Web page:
Optimizing operations in cancer care

Cancer care providers are navigating an increasingly complex landscape, marked by rising global cancer incidence, and rapidly evolving treatments. Healthcare systems are facing an array of challenges as they strive to adapt to these changes and deliver effective care.

At the core of these challenges lies the intricate task of patient scheduling. Cancer treatments typically require a series of coordinated appointments across various departments—radiology, chemotherapy, surgery, radiation therapy, and follow-up consultations, to name a few. The efficiency of this scheduling process is critical to the overall performance of the health system; both financially and clinically. It directly influences patient experience through minimized wait times and tailored scheduling to meet individual preferences. For staff, it ensures balanced workloads, reducing burnout and improving job satisfaction. Financially, effective scheduling optimizes patient throughput and resource utilization, which are key determinants of a center's economic stability and performance.

This use case depicts how the CHUM, one of Canada's leading cancer centers, leveraged AI-powered software to streamline their operations, reduce costs, improve access to care, and improve staff experience.

The problem

Like many cancer centers, the CHUM is facing major challenges: amidst a labor shortage, treatments are becoming more complex, and patient volumes are increasing. The center operates at capacity offering no margins for the increasing volumes. In radiation oncology as well as in the infusion center, coordinating and scheduling care trajectories has become a labor-intensive, highly manual process, burdening staff that are already overworked.

The calendar functionality within legacy software is used to schedule patients but the process is not automated nor optimized, remaining highly time-consuming and inefficient. It requires a human to manually select slots while mentally taking into account a set of sometimes ambiguous clinical rules. These rules are mostly tacit, within the mind of the booking clerks and knowledge is at risk of being lost as staff turnover.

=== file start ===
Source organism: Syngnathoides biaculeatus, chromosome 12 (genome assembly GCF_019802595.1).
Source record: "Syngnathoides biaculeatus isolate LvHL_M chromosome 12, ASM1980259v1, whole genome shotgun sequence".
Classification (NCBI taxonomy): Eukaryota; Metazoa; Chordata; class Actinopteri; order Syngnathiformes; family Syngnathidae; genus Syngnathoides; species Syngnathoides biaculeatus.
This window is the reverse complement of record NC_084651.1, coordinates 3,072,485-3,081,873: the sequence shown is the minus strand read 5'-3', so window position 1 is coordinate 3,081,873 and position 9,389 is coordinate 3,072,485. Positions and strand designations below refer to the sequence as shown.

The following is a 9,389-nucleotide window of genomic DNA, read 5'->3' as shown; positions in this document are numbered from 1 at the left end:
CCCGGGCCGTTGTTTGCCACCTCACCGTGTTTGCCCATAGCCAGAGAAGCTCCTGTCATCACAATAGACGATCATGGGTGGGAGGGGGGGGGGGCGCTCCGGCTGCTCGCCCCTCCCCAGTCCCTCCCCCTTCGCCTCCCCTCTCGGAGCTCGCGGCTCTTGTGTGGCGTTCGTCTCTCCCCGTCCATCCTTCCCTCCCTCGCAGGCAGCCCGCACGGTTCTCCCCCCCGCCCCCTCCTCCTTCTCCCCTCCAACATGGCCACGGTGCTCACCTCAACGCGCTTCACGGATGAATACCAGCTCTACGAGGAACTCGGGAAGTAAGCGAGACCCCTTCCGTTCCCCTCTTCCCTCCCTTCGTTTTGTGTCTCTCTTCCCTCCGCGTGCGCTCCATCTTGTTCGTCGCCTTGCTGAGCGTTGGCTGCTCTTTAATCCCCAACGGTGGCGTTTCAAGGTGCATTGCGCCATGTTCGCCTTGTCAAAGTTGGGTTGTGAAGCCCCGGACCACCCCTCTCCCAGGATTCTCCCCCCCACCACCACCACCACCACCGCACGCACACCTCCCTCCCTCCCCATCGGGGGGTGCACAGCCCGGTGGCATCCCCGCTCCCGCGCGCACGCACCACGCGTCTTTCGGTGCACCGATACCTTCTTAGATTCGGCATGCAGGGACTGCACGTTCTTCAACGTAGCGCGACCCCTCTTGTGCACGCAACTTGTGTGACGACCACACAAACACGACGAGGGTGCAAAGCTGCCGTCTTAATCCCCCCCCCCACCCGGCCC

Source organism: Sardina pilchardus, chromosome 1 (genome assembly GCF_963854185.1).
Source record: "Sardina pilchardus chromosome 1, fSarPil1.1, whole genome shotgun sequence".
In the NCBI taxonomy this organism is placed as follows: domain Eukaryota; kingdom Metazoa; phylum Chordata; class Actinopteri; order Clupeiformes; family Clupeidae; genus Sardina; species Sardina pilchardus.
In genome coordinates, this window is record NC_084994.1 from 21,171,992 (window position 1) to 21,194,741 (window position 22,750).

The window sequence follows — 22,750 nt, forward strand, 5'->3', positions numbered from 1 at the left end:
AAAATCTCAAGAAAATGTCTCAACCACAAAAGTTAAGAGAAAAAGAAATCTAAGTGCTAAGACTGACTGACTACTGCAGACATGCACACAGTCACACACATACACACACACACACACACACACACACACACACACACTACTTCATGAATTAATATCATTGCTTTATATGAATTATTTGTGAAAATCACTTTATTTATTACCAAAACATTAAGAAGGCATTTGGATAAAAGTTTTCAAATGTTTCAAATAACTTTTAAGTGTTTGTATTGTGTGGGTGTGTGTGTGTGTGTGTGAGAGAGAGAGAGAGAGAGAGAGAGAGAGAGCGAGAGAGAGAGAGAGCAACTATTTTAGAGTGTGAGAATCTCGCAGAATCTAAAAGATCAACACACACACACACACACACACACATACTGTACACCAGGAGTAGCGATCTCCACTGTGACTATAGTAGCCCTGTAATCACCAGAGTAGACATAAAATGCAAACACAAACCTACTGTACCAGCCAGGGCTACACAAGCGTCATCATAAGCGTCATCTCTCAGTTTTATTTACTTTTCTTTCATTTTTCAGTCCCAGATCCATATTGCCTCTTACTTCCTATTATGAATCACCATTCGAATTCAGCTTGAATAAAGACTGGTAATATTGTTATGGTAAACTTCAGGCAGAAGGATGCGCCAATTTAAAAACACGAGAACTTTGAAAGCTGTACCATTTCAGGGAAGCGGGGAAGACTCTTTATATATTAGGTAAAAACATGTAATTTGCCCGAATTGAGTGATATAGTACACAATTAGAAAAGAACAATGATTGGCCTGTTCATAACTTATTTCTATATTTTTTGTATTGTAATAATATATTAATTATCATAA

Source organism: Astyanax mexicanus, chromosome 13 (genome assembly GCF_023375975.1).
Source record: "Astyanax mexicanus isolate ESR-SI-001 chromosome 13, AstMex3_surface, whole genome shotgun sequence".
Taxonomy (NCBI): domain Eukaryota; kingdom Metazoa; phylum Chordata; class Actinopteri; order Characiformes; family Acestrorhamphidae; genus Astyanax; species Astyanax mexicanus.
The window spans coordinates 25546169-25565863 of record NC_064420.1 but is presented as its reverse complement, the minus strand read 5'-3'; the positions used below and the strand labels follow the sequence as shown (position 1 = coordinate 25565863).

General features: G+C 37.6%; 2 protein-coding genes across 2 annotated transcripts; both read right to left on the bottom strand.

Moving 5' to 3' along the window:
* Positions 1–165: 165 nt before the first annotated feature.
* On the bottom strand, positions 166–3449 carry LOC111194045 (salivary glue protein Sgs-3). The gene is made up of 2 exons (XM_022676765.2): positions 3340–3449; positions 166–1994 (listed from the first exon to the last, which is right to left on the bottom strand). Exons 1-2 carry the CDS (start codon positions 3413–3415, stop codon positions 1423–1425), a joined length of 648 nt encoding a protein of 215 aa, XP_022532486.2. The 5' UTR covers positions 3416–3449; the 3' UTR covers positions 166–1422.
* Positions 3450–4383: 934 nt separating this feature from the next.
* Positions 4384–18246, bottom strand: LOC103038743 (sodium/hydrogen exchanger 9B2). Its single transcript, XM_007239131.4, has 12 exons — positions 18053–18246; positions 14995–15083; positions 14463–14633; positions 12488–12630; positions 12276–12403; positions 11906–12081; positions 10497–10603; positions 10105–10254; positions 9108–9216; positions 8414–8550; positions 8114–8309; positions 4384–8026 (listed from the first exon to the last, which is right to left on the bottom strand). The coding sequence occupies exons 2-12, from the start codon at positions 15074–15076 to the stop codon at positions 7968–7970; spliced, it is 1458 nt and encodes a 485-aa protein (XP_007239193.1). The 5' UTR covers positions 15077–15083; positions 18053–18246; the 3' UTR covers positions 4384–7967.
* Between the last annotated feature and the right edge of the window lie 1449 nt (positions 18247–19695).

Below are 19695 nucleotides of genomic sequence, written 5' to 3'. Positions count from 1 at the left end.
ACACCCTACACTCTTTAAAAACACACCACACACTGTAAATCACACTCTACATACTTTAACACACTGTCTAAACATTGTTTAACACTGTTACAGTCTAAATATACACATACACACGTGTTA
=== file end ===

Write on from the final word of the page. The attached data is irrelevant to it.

Care plan functionality within legacy software is used but not in a way that removes the ambiguity from the physician’s request (who frequently amend the care plans on a case-by-case basis). Translating treatment requests into a set of appointments remains highly manual and requires several back-and-forth communications between clerks and physicians. In the best case, it wastes time, and in the worst case, it leads to scheduling errors.

In medical oncology,
The creation of the “daily roster” is a complex and manual process performed by highly qualified clerks. It takes hours and does not allow the flexibility to adjust to the last-minute cancellations. As a consequence, the workload is unbalanced across the day and among nurses. Overtime is frequent.
The process of selecting a new patient’s treatment start date also causes inefficiencies. As senior clerks turnover, newly hired clerks struggle with the complexity of these tasks, frequently seeking support. An assistant nurse is mobilized full-time to support the team. Errors occur, and patients are not scheduled or show up without being fully prepared to receive treatment.
 

In radiation oncology,